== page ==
Q: Can there be a solution to Kashmir issue?
PC: Why not? There has been instances of more bitter issues being settled amicably, then why can't Kashmir issue be resolved. The first phase, at any rate and probably the more primary phase of the process of getting to the end of this problem is a dialogue between Srinagar and New Delhi. It is only in accordance with the progress of that dialogue and at such stage and in such manner that it might emerge from that dialogue that other parties may then be brought into the dialogue.
Therefore, I think that the processes of including other parties, howsoever essential they might be ought really not be made the starting point, they ought to be made an emergence, a fact, somewhere down the way, after the dialogue between Srinagar and New Delhi has shown us, to some extent, the way forward.
Q: Do you think the talks between New Delhi and Srinagar should be unconditional?
PC: Yes, I entirely agree with them that the dialogue must be without condition. It should entirely be without condition. Such people of the state of Jammu and Kashmir that we are able to contact and there should be no limits placed upon as to what issue is it that they want to put on the table. There should be no limits upon the agenda of the dialogue with them.
Q: With whom the dialogue should be started?
PC: I see no harm in talking to all groups, whether separatists or militants as long as they represent the people of Jammu and Kashmir. The representatives should not be thurst upon the people of J&K but they should be true representatives of the people whoever they are. We should, without any hesitation, set in motion those kinds of dialogues, those kinds of discussions, those kinds of reopening of doors by which we can get to the stage where conditions can be created in the state of Jammu and Kashmir wherein elections may take place which can be regarded as authentic and free. This will help in making available the true representatives of the people of state.
Q: Will free and fair elections in J&K be helpful in solving the issue?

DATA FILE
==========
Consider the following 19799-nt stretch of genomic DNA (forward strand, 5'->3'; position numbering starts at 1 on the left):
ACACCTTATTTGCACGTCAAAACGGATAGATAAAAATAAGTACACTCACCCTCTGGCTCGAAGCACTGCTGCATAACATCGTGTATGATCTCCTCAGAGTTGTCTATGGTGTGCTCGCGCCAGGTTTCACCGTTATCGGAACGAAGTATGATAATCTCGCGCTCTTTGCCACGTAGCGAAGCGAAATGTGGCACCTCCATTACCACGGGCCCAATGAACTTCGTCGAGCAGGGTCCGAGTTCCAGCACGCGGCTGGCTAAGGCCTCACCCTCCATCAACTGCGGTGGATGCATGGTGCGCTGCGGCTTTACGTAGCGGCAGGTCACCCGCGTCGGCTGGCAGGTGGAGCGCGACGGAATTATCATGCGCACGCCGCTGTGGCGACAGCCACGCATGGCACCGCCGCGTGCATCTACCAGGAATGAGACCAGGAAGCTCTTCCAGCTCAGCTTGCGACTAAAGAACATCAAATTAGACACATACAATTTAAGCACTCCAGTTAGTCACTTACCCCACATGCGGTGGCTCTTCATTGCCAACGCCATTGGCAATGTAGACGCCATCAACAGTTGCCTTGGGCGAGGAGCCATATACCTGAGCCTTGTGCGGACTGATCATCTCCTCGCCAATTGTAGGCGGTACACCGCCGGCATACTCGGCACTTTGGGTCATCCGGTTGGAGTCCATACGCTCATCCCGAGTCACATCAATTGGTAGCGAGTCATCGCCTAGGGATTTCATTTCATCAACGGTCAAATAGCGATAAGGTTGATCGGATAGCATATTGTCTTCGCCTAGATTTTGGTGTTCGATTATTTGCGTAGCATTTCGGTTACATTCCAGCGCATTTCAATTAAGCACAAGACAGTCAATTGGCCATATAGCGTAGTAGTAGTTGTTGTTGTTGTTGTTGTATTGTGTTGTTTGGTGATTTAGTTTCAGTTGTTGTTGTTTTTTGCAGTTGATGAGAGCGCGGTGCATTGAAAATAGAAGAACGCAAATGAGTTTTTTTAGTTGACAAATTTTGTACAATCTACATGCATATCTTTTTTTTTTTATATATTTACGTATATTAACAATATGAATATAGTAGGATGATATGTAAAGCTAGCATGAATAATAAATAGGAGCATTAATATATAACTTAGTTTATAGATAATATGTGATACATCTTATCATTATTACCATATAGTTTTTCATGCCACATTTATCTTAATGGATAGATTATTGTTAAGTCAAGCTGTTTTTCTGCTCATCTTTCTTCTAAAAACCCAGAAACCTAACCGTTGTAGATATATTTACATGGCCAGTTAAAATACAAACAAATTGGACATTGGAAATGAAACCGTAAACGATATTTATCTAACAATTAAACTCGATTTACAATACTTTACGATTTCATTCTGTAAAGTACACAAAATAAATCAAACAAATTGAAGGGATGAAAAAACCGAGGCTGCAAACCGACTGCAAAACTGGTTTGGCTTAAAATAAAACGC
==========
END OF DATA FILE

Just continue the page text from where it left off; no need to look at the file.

PC: The purpose of a dialogue should be to invite the Kashmiris to consider ways in which the democratic process may be restarted in Jammu and Kashmir, to consider ways in which they might wish to put proposals before the people of Jammu and Kashmir so that the people of Kashmir may be willing to establish those conditions in which elections can take place. After all, if we - not we alone but even the militants themselves or those who speak for the militants - go before the people of Kashmir and say we would like free and fair elections to take place, the people of Kashmir would know what is it that they would get at the end of that, for all the sacrifices that have been made.
Q: What should India be prepared to give to the Kashmiris?
PC: I consider it wrong to say what is it that we can give them, what apology is it that we can make to them, what amends is it that we can make to them. We have done them harm. But with what means are we going to assuage that harm? It is not concessions made to Kashmir, it is penance
offer to Kashmir for what has been done to Kashmir. Then should take place the discussion about specifics, including the status of the state of Jammu and Kashmir in India, the status of the different regions within Kashmir.
Q: Due you think it necessary to talk to Pakistan?
PC: Just as it is important that there should be a dialogue between Srinagar and New Delhi, it is also important that there be a dialogue between Srinagar and Muzaffarabad. It is from those dialogues that explorations will begin which might also tell Pakistan what is the price of throwing away an attainable agreement because the price of throwing away attainable agreements may well be for Pakistan something which Pakistan can afford even less than we can afford, what the militants are demanding from us. I think it is very necessary that this kind of mutual learning of compulsions in Azad Kashmir and compulsions on the Indian side should be carried forward between the two. And if that emerges from this meeting, a very considerable gain would have been made.